Overcoming the Trucking Industry Shortage

May 21, 2018 • Posted in Market Insights

The trucking industry is facing a serious challenge: With an estimated shortage of over 63,000 drivers, trucking companies in the U.S. are experiencing a capacity shortage that is rippling through the entire supply chain.

So, how is this shortage affecting the plastics industry? M. Holland relies on bulk trucks to deliver about 50 percent of our plastic resin and ensure seamless delivery to our clients.

“The trucking shortage has become the new normal since last year’s holiday demand and natural disasters,” says Michelle Rupke, M. Holland Logistics Manager. “Luckily, we have great relationships and work efficiently with our core trucking carriers and logistics partners to minimize the impact of this challenging new logistics world we live in.”

But the driver shortage is caused by more than weather disruptions and seasonality:

  • Ironically, it’s symptomatic of a strong U.S. economy. Every year, more than 70 percent of all domestic goods are transported by truck. That takes more than 3.68M registered trucks and 3.5M drivers to keep things moving. The trucking industry is a vital element of the U.S. supply chain, with freight demand at its highest since 2004.
  • During the Great Recession, many drivers left the industry for others. However, recruitment efforts have not kept up with the soaring demand. Additionally, strict commercial driver’s license age restrictions limit the pool of applicants (commercial drivers must be at least 21 years old).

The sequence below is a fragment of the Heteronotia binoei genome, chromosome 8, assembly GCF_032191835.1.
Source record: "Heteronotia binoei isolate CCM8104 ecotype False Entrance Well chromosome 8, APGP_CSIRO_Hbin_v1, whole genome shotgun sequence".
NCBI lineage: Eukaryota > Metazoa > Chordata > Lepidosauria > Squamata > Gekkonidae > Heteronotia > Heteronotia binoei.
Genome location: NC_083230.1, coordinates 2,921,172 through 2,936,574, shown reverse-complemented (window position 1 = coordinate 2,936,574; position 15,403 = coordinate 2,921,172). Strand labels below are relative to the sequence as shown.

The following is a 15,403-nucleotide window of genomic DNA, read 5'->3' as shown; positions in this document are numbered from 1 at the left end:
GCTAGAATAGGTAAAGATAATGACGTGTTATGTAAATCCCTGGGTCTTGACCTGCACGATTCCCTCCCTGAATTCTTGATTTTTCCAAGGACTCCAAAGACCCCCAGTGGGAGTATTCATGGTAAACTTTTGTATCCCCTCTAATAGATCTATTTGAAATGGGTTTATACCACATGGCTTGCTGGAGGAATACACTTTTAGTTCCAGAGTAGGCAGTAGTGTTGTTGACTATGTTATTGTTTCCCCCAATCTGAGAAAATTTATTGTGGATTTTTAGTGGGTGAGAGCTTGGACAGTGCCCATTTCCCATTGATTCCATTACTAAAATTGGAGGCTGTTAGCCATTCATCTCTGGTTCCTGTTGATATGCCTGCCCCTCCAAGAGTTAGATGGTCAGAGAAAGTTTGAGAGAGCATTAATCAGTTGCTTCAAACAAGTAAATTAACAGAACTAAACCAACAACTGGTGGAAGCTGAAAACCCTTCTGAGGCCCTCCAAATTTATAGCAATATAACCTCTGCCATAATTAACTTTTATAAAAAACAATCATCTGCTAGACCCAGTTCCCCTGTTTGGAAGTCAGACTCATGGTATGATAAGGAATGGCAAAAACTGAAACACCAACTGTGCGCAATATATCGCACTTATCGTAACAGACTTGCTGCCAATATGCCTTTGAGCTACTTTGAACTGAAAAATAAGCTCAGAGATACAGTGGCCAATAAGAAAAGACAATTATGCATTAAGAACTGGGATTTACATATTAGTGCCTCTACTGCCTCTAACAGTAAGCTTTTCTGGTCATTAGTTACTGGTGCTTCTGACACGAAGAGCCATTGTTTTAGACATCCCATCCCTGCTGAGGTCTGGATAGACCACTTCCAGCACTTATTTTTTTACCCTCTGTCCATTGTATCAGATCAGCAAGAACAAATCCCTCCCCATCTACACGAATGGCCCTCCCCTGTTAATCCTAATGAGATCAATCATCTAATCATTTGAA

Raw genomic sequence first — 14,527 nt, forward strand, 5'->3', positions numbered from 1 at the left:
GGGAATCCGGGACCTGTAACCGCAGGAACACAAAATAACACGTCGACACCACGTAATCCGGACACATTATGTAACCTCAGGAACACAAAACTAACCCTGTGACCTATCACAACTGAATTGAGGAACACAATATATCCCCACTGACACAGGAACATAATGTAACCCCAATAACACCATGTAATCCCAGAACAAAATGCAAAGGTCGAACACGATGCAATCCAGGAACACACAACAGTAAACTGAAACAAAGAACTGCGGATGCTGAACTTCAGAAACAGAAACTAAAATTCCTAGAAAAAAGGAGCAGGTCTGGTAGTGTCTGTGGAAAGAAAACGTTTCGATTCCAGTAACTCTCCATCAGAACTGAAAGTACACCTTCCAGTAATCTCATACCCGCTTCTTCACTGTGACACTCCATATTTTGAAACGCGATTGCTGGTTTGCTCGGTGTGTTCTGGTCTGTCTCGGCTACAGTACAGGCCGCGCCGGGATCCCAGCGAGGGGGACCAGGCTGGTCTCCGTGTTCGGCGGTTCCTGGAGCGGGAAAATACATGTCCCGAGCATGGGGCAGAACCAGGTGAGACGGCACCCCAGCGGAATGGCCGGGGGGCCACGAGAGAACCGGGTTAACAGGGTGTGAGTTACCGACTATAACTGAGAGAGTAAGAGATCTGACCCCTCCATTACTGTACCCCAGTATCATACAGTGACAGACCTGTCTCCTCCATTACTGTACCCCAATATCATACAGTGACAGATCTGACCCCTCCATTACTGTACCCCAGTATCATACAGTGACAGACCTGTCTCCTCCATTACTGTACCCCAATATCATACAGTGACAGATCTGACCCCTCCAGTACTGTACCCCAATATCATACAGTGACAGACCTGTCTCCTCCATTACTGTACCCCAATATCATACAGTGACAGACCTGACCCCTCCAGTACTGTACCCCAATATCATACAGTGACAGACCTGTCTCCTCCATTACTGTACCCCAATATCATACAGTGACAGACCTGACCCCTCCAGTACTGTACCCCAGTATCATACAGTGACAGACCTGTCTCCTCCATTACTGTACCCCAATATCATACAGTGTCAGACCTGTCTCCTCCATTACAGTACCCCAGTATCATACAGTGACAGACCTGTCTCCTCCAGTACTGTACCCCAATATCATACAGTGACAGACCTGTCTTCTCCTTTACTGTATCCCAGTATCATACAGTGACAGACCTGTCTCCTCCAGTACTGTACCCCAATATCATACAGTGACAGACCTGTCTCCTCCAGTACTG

• To further complicate matters, a recent federal safety regulation is increasing the trucking shortage. Effective April 1, 2018, all truck drivers must use electronic logging devices (ELDs) rather than paper logs to document their mandated limit of 14 hours behind the wheel. These devices must stay powered on throughout the entire job to track driving behaviors and hours, as well as allow more visibility for safety and fleet managers. While increasing road safety was the goal for this mandate, it is causing the early retirement of some drivers and fewer hauls and money for others.

G&D Trucking, Inc./Hoffman Transportation, LLC, one of M. Holland’s long-standing carrier partners and business partner for the Coal City Gold Standard Distribution Center, thinks the new mandate should also result in a look to change the Hours of Service (HOS) law.

“The transportation industry as a whole needs to incentivize the market to draw in new youthful talent, and work with legislators to provide a law that allows more flexibility to cater to different drivers’ driving and rest habits,” says Jordan Hoffman, VP of G&D Trucking/Hoffman Transportation, National Tank Truck Carrier Association 2018 North American Safety Champions and Heil Trophy award winner. “I believe the electronic logs can be a positive thing for the industry, but we need to look at reforming the Hours of Service (HOS) law with it. There needs to be an allowance to turn a driver’s 14-hour clock off if they are not driving. Under the current HOS law, the ELDs have created a situation where a driver can be tired but feels forced to drive due to having driving hours left.”